One of them, Scalise said, involved Nathan on one side of the case and the legendary Marian Mayer Berkett (L’37), one of Louisiana’s pioneering women lawyers, on the other. Berkett was inducted into the Tulane Hall of Fame in the same class as Nathan in 2013.
Scalise recalled Nathan’s generosity for students. While in law school, he sent Nathan a paper he had written, although he didn’t know the professor well.
“He not only sent it back to me with edits and suggestions, but he told me to come over to the house,” Scalise said. “And we sat, drank wine, talked about the paper. And that paper was published in the Tulane Law Review. That was how he was, just very generous with his time.”
Nathan taught at Tulane Law for more than 50 years, educating legions of students who went on to have great careers, and later have children who in turn returned to Tulane Law, only to be taught by Prof. Nathan. One of his students, Carole Cukell Neff (L’77), co-wrote with him the standard book on Louisiana estate planning which is still in use today.
In his 50th year of teaching in 2015, the faculty surprised Nathan by entering his classroom at the conclusion of his last class to applaud him and honor the milestone. Nathan, true to form, was humbled and wondered what in the world was going on. Then, a student surprised both Nathan and the faculty by rising to present her own tribute on behalf of her classmates. Cary Phelps (L ’16) noted that her father, Ashton Phelps (L ’70), had also taken Nathan’s class decades earlier and that at least two other students in the class were also second-generation Nathan students.
“Even if you didn’t take his regular classes,” said Scalise, “every student took his Bar Review course. He taught generations of Tulane students.”
Of his love for teaching, Nathan wrote in 2015:
“I have taught part-time at Tulane Law School for 50 years, and I have often said that I consider teaching a class as exercise for my brain. For the entire hour of the class, I cannot let my mind wander even for a few seconds. And I always leave class more energized than when I began, unless I think I have made a mistake and said something that I should not have said. In order to teach a class, a teacher cannot simply stand up before the students and start talking! A teacher has to prepare for the class. I do not think I have ever studied more than in the early years of my teaching, when I studied more than ever to be prepared for the class, especially a class on a subject that I had not taught before. There is very little as rewarding as the satisfaction of closing the gap and being prepared for a class, and then the joy of actually teaching it.”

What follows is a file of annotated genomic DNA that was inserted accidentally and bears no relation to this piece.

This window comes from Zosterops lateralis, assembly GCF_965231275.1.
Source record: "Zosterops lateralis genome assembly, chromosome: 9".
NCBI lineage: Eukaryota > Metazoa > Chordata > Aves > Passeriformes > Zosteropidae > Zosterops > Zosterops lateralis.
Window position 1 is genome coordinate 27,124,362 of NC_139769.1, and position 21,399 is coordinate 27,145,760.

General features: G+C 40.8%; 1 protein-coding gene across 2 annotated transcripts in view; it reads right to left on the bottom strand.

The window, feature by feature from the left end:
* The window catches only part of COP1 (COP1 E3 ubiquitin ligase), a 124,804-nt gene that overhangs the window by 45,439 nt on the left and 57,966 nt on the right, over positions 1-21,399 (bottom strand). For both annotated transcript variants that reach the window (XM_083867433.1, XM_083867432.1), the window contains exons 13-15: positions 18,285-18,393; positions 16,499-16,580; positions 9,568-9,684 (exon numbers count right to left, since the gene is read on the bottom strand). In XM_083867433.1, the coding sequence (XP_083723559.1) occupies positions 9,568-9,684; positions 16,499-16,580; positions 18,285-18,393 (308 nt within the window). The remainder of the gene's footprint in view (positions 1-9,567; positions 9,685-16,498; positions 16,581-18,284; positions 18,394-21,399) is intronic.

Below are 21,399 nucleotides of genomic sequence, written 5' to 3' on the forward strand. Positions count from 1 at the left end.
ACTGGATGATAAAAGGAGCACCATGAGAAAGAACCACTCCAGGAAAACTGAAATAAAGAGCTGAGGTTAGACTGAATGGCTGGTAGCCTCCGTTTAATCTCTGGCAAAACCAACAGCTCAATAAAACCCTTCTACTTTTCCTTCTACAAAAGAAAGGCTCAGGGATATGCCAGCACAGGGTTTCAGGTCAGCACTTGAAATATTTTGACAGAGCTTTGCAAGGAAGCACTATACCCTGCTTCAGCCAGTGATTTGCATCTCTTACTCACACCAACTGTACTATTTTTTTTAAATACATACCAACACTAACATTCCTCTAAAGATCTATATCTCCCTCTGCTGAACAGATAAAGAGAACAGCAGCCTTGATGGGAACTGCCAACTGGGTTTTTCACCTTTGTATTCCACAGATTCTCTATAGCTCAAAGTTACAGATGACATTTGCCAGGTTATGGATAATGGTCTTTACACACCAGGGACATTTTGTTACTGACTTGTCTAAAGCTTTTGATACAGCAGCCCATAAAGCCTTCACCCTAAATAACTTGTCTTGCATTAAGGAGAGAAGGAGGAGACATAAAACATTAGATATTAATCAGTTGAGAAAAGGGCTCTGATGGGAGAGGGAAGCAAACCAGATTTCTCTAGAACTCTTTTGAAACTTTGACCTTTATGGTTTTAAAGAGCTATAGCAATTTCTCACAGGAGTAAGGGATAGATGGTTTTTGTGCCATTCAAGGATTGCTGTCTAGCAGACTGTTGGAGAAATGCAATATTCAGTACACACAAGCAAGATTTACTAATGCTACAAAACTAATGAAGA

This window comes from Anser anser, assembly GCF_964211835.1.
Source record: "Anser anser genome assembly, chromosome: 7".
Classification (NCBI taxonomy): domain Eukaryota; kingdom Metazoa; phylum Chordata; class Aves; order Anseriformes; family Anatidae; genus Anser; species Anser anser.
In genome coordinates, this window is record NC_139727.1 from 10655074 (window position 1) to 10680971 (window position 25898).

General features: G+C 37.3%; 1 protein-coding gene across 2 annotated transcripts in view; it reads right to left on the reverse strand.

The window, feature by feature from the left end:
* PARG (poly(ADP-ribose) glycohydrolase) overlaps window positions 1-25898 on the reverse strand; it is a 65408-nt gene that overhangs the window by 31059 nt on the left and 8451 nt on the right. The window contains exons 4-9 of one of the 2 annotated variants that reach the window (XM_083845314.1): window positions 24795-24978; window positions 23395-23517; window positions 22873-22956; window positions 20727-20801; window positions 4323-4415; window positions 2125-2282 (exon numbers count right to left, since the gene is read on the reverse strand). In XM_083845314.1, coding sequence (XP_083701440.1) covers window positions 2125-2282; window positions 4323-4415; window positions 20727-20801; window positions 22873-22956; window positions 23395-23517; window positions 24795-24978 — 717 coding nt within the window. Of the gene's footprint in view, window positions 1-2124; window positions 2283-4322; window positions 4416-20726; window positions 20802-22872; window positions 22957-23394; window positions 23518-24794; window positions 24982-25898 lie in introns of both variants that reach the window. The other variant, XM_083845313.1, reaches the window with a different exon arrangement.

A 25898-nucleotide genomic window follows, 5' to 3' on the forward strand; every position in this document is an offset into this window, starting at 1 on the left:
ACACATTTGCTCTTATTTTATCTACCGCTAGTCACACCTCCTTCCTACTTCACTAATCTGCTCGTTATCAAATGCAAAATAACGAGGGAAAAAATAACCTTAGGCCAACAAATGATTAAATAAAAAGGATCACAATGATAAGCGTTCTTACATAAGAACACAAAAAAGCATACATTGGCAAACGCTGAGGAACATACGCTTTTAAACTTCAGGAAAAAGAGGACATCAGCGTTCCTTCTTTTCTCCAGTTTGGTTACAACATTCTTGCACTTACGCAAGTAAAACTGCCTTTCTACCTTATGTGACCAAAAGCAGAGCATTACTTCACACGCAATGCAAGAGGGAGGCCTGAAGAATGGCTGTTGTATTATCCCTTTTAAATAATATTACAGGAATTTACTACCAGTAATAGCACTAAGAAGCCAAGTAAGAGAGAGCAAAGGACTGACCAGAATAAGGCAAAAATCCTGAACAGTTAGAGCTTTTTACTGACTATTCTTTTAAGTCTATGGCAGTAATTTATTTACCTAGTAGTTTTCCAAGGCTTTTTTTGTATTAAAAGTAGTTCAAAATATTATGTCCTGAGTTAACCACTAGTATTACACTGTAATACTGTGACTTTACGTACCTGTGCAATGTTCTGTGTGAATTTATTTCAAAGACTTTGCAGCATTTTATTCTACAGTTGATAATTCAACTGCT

Nathan was beloved by students, both because of his professionalism, ethics, compassion, and work ethic but also because he most certainly had a sense of humor. He was a master of puns and double-entendres and wouldn’t pass on a naughty joke, friends and colleagues recalled.
“He was in law practice not to make money,” Scalise said. “He did it to help people and he did it because he loved it. That was his inspiration.”
Paul Verkuil, Dean of Tulane Law from 1978 to 1985 and a close friend of Nathan, recalled that Nathan had a significant hand in helping Verkuil recruit Professor Thanassi Yiannopoulos to join Tulane’s faculty from LSU, “a major coup for Tulane and its civil law program, achieved over trips to Baton Rouge and cocktails at Bartolus Society meetings at Antoines.”
“He was so kind, generous and intelligent, brilliant in his field,” Verkuil said. “He was always ready to help and serve Tulane, including the preparation of numerous deeds of gift drawn by him for donors of chairs and scholarships.”
Throughout his storied career, Nathan never stopped learning. Whether it was researching legal cases, learning French, writing poetry, collecting treasured art, or founding the New Orleans Shakespeare Festival, he was a light in every room, say friends and colleagues.
He was active in many philanthropic causes, serving as Chapter President of the Anti-Defamation League, establishing its Torch of Liberty Award, which he received in 1992. He also was Chair of the New Orleans chapter of the ADL. He served as past president of the Jewish Endowment Foundation, where he helped establish the creation of an Americans Holocaust Memorial Fund. He was past president of the Jewish Family Services and served on the board of the Jewish Federation of Greater New Orleans and well as the board of Temple Sinai.